KWIT

Ode

Ode is a storytelling series where community members tell true stories on stage to promote positive impact through empathy.

Ways to Connect

Tom Eakin
Ally Karsyn

It was just before midnight on the second day of Ranger School. I was crawling, nose-deep, through a slurry of red Georgia clay beneath a low-hanging web of barbed wire. The past 36 hours had been a blur of nonstop physical activity and every nerve ending, muscle fiber and bone in my body was screaming at me to quit.

And, I was starting to agree with them.

Jackie Paulson
Ally Karsyn

 

“She isn’t going to last much longer.”

“Jackie, call me back. I heard Nikki died last night.”

“Do you think now is the time to let him go?”

In about three years, three lives were lost and another three changed forever.

Stories must be true, about you and told in 8 minutes or less.

Pitch your story in 250 words or less, taking into account the “Essential Questions,” outlined below. Submissions will be accepted on a rolling basis. All events are recorded for broadcast. You can listen to past stories at kwit.org/programs/ode. Follow updates at facebook.com/odestorytelling.

Brian McNaughton
Ally Karsyn

I got drunk for the first time at 14. I was at my oldest brother’s wedding reception. Nothing in our childhood or home life suggested I’d be susceptible to alcoholism. My mom refused to take communion when the church switched from grape juice to wine, and my dad would only have a drink if somebody insisted on buying him one. Even then, I never saw him empty the glass or have more than one in a year’s time.

Ally Karsyn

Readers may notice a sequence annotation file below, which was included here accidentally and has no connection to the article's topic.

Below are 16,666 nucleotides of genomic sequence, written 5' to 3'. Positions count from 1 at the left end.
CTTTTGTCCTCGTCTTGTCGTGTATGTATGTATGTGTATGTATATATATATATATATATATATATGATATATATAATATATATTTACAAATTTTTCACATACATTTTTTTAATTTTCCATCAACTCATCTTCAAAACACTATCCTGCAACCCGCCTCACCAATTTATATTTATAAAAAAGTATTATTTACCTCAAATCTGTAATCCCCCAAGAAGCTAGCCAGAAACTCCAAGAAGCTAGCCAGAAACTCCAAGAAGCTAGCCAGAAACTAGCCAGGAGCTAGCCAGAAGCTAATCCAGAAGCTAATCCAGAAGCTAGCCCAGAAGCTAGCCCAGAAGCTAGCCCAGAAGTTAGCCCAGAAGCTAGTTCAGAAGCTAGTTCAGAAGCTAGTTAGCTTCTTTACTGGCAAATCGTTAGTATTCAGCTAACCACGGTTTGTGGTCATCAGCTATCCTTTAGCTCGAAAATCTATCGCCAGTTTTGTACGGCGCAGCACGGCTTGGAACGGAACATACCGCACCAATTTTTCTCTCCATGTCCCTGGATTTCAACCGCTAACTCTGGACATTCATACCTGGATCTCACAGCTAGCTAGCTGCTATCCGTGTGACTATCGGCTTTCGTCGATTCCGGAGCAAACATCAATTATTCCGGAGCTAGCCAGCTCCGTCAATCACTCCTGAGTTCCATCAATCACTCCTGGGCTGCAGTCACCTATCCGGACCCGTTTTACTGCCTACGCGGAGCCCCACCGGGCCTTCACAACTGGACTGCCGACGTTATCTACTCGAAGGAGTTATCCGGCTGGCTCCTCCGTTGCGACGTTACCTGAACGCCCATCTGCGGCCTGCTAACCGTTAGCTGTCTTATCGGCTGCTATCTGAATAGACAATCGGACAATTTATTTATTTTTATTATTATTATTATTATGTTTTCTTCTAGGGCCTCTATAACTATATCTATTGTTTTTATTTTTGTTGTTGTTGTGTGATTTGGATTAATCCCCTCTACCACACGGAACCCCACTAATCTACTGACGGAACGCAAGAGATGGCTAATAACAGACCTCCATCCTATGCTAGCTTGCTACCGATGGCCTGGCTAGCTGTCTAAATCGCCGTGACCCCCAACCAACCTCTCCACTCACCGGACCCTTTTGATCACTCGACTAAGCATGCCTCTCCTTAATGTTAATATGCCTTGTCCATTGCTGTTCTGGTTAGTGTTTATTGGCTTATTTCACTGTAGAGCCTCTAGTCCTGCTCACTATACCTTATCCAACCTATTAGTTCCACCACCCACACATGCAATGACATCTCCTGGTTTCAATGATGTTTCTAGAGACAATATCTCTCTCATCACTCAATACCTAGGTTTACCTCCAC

Sarah Fish

Wisps of smoke from smoldering South Dakota sage washed over my body and individually enveloped more than a dozen recovering alcoholics and drug addicts sitting around me. For the next hour in the Talking Circle, I listened to their triumphs and tribulations, occasionally jotting down a few notes since I was there on assignment. The leader of the group came up to me afterwards and said he wished I would have shared something.

 

Hugh Weber
Ally Karsyn

My story begins, as all good stories should, on the White House lawn – the Fourth of July in 2004. As you can imagine, it’s a pretty impressive, exhilarating and intimidating place to be. To your right, the cabinet secretaries. To your left, the president’s dog, Barney. This was the destination of a dream for a very unusual 8-year-old from Milbank, South Dakota, a pretty strange kid who set out to be President with the support of everyone around him – teachers, pastors, mayors and family.

Sometimes, when people hear my accent, they’ll ask where I’m from. It’s not an easy answer. The place I call home is East Jerusalem. I hold a travel document, not a passport, from Israel and a visa to be here. I am stateless. In the eyes of the government, I barely exist.

Ally Karsyn


When I was 14, I got a call from a man claiming to be my dad. I only knew one man to be my dad. He’s the one who raised me, who loved me. In every way, I was daddy’s little girl. With one call, everything changed.

Chopa Ryskulova
Ally Karsyn

I am the youngest of eight girls. Yes, eight girls. We all became Christians in a Muslim country.

My second-oldest sister, when she was in college in Kyrgyzstan’s capital city of Bishkek, she met an American woman who was Christian. My sister learned about her faith and about her, and she really loved that. She was the first one in our family who became Christian.

On September 11, 1976, my father proposed to my mother just two days after meeting her on a bus in Brazil. He, an Indian scientist working at a Brazilian university, found love when the bus that he was riding came to a sudden halt, causing a woman to fall on his lap. My mother, a young Brazilian woman who happened to be a spectator of this precipitous turn of events, smiled at my father and the lady on his lap. Two days later, he proposed. Four months later, they were married. In 2001, twenty-five years later, I looked forward to September 11.

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